My name is Patty Haake and I have overcome obstacles that most people only face in nightmares. Every day was a walking nightmare when I was growing up. My classmates ridiculed me. They teased me. They called me Retard and bullied me until I cried. Then they bullied me some more. I had no friends. No moral support. No love. I was completely alone with nothing but my thoughts to keep me company. Sad enough, they weren’t very good company either. If you are told something enough, you eventually believe it. Something was wrong with me. Why else would they steal my clothes and throw them in the showers during PE. Why else would they make faces and hand gestures behind my back and laugh as if I were too stupid to have feelings? I was naïve and I was taken advantage of. I was a fearful retard who didn’t believe in myself enough to make a stand. Why would I? After all, I hated myself. It was simple, I was a no body. I was nothing.
Unlike so many great stories, mine doesn’t start at the beginning. Mine starts out at what should have been the end. It was going to be a Grand Finale. One I created all on my own. I was going to show the world just how lucky they would be without me. But once again, I was wrong. God did give me more than I could handle. I gave up on Him but He never gave up on me. His strong arms swept me up out of the water, held me close and decided it was time for my life to begin….not end.
“Let me win. If I cannot win, let me brave in the attempt.” That is one memo I did receive. It is the motto of my life and I pay tribute to it at the beginning of every Special Olympic event. I speak those words from my heart and bleed them from my soul.
But before I continue, I would like to thank Special Olympics. If it were not for this organization, I would not have been able to ride my scooter down to McDonald’s last week and get value meals for me and two of my friends. Now, you are probably wondering what Special Olympics has to do with my trip to McDonalds. In truth, it has everything to do with it. Special Olympics gave me the friends to buy those meals for. Special Olympics gave me the courage to ride my scooter on Carlyle Ave in Belleville . Special Olympics gave me the confidence to go in and order.
Special Olympics isn’t just about sports. It’s about building confidence, courage, self worth, compassion, and life-long friendships. It’s not just an organization but a heroic pillar which around dreams are built.
My first years were hard but I kept going. I replaced “I quit” with “I can”. Instead of giving up in the face of adversity, I learned to spit on it and persevere. I grew even stronger when I moved to Belleville and became a part of Team Cerebral Palsy in 2005. My coach was strong and taught me that self-pity parties were not allowed in Special Olympics. I became independent and found a new love within myself. I lived on my own. I paid all my own bills. I got up every morning and I went to my job. Soon, I wanted more. I decided to trade in the job and pursue a degree in Computer Administration through Southwestern Illinois College. I work hard at being a student. The classes aren’t always easy but I attack them with the same tenacity that I bring to the Special Olympics field.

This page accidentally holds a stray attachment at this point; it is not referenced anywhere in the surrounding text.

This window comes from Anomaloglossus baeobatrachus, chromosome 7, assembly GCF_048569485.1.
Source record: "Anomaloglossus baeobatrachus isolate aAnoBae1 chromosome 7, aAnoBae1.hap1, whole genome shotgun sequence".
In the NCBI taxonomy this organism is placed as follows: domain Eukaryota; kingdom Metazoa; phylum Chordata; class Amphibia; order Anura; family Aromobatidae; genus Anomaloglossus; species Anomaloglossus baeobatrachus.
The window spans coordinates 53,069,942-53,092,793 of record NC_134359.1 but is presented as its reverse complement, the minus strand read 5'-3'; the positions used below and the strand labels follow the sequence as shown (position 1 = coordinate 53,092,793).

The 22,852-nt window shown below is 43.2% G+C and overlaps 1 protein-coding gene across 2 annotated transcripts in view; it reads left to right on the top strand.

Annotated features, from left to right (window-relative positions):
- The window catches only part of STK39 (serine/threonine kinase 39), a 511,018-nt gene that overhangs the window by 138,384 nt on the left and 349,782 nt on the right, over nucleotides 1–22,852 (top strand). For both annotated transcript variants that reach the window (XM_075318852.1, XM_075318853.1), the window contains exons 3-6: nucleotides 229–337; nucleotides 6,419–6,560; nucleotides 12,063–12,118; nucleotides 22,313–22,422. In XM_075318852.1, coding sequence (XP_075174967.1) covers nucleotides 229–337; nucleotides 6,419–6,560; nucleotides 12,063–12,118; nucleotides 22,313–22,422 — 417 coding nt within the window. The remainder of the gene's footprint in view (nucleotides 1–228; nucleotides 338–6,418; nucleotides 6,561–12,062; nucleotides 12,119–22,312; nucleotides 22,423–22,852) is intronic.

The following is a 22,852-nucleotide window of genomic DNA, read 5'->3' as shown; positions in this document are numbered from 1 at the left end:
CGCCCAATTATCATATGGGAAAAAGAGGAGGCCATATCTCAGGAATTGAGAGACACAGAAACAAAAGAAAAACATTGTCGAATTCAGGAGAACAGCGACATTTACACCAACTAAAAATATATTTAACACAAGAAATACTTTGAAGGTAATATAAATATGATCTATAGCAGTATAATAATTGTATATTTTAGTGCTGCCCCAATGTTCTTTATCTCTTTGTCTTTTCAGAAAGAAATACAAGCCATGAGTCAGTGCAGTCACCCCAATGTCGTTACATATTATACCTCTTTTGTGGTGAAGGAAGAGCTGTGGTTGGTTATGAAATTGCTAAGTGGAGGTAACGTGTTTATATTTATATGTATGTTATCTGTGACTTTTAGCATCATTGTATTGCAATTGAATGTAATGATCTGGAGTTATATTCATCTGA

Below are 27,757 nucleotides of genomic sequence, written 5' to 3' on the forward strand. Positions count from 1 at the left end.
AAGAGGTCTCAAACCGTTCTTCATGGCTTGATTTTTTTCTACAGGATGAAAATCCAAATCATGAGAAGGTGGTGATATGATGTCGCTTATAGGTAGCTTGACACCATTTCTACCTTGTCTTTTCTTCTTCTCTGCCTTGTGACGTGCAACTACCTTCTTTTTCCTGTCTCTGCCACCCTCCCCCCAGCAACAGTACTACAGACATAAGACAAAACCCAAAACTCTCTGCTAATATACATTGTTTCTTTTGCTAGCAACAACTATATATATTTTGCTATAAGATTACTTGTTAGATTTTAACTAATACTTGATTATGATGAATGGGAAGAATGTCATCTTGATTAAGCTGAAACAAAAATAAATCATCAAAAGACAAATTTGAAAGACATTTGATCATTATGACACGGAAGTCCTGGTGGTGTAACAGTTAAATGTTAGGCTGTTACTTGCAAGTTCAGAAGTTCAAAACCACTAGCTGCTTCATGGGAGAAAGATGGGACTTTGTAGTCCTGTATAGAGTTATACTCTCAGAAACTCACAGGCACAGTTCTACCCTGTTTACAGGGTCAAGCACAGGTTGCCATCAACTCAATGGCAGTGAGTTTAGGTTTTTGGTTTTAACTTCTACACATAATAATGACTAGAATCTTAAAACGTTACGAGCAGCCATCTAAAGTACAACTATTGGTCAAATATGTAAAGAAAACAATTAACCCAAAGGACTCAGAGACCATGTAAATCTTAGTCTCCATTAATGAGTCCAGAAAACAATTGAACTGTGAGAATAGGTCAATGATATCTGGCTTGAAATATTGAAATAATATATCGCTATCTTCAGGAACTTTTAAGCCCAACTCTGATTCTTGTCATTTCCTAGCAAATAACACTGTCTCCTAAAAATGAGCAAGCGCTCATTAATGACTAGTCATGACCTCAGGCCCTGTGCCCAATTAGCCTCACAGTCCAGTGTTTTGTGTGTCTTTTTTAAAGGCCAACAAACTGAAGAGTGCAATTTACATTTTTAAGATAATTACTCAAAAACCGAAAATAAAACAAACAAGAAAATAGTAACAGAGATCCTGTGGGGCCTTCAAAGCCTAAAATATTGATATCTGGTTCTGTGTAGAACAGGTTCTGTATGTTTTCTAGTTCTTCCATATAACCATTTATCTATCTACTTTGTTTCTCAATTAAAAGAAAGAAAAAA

I played six sports although a shoulder injury has forced me to back it down to three. Bocce ball, bowling, track and field, snowshoeing, basketball, and softball are my sports of choice. I have competed year round and made it both to Summer Games in Bloomington, IL and Winter Games in Galena, IL. Although the medals won during these events are a reminder of how physically and mentally strong I have become, they are a symbol of the person I have evolved into. I am an athlete but I am also a funny, smart, compassionate woman who has a love for life. I thrive on the cheers from the crowd and the sound of my teammates and coaches yelling my name as I cross the finish line. The high fives greet me from volunteers as the word “Congratulations” echoes in my ears. I am a winner. I feel appreciated and deserved. I never stop smiling.
Special Olympics has given me the strength to make my dreams become a reality. I have found within myself the ability to rise above and go beyond the daunting jeers of voices long ago. I have found acceptance in a world where I once felt isolated. I have found the power to believe in myself and in others.
I wanted the world to know what this organization has done for me and others just like me. I wanted to scream it from the rooftops and make my voice heard. So, I eagerly took on the opportunity to become a Global Messenger. It was an honor to be nominated and an even greater honor to be selected. Global Messengers must uphold the values of Special Olympics and I do this without faltering. Being a global messenger has opened the door to a whole other world. I am no longer afraid to speak up for myself and to make my voice heard. It has encouraged me to become more sociable and outgoing. It has been and always will be nothing short of yet another miracle in my life.
My journey has not been an easy one. I am not perfect and I still have my moments of weakness. Instead of beating myself up over those moments, I embrace them. They are a sign that I am alive and that I am only human. I still cry sometimes. Only now, for every tear- there is a laugh and for every frown, a smile. Life is good.
Oh, and I finally did get that memo. God CANNOT give me more than I can handle. I am strong. I am a believer. I am a Special Olympics Athlete. Thank you.